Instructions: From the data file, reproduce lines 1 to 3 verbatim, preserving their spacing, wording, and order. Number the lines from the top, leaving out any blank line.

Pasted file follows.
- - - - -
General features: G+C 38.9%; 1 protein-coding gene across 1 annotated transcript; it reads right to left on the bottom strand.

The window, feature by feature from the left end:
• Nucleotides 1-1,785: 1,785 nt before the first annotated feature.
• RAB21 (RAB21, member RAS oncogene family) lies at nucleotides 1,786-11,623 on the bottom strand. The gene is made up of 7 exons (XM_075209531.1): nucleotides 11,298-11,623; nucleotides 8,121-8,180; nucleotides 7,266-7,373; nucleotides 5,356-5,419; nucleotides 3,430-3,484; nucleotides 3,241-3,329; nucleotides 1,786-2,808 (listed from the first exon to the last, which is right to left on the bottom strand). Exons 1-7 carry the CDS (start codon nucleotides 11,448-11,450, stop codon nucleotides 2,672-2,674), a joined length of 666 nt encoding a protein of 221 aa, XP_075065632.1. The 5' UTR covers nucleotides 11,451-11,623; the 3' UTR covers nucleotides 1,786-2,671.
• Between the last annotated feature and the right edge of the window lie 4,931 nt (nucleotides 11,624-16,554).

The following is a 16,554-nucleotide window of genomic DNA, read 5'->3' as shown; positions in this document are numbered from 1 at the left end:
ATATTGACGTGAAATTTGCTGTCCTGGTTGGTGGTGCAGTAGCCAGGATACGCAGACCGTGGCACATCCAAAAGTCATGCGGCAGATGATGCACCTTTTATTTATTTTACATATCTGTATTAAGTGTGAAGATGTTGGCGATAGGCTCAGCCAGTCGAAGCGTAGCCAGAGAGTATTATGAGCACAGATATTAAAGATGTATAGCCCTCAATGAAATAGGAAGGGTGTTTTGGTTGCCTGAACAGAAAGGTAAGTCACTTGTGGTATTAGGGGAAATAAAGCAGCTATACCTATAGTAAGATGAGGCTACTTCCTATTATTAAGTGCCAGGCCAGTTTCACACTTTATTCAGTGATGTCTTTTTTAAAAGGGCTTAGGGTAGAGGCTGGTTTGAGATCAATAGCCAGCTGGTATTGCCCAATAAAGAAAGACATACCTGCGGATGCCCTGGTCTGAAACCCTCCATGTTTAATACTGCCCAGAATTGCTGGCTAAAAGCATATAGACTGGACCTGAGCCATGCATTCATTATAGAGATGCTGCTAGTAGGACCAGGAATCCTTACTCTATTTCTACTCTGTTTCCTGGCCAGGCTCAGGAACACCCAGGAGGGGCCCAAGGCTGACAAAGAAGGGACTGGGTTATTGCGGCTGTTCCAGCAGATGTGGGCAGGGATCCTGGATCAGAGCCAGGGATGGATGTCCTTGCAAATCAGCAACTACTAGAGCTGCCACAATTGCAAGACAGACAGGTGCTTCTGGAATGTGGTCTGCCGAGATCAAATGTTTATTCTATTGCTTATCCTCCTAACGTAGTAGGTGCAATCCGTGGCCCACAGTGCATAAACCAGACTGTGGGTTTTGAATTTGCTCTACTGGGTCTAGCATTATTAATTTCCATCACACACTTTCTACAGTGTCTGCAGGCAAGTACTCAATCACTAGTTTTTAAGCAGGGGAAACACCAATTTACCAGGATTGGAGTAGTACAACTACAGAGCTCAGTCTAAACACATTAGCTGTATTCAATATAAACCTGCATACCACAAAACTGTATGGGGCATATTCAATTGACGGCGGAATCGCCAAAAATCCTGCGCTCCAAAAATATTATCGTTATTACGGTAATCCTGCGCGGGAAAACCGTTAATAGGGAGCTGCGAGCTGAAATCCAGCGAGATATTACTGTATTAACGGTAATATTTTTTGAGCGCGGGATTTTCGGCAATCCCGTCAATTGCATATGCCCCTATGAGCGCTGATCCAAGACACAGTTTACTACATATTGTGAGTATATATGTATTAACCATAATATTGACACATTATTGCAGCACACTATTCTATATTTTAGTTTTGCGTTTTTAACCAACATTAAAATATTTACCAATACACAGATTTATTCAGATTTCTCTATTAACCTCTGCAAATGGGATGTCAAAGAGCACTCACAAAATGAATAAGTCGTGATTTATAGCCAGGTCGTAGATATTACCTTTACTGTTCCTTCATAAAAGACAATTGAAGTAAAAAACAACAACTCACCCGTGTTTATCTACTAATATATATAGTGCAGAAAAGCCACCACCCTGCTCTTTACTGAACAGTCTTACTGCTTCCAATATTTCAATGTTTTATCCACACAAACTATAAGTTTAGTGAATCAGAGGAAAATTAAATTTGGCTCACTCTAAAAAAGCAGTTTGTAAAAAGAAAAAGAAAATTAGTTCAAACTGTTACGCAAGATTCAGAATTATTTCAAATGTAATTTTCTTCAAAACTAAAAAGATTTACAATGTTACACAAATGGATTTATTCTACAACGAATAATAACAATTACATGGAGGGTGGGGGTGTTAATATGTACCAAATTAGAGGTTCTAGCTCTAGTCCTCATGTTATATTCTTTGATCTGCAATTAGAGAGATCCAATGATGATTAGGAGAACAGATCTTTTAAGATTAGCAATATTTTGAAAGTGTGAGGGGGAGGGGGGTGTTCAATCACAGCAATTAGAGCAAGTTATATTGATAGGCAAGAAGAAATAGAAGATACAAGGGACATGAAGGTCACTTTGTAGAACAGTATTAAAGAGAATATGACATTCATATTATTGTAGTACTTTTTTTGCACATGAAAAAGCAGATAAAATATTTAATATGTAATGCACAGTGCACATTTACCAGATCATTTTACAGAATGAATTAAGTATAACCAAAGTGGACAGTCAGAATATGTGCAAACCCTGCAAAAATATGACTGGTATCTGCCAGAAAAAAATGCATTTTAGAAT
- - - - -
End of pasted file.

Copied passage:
General features: G+C 38.9%; 1 protein-coding gene across 1 annotated transcript; it reads right to left on the bottom strand.

The window, feature by feature from the left end:
• Nucleotides 1-1,785: 1,785 nt before the first annotated feature.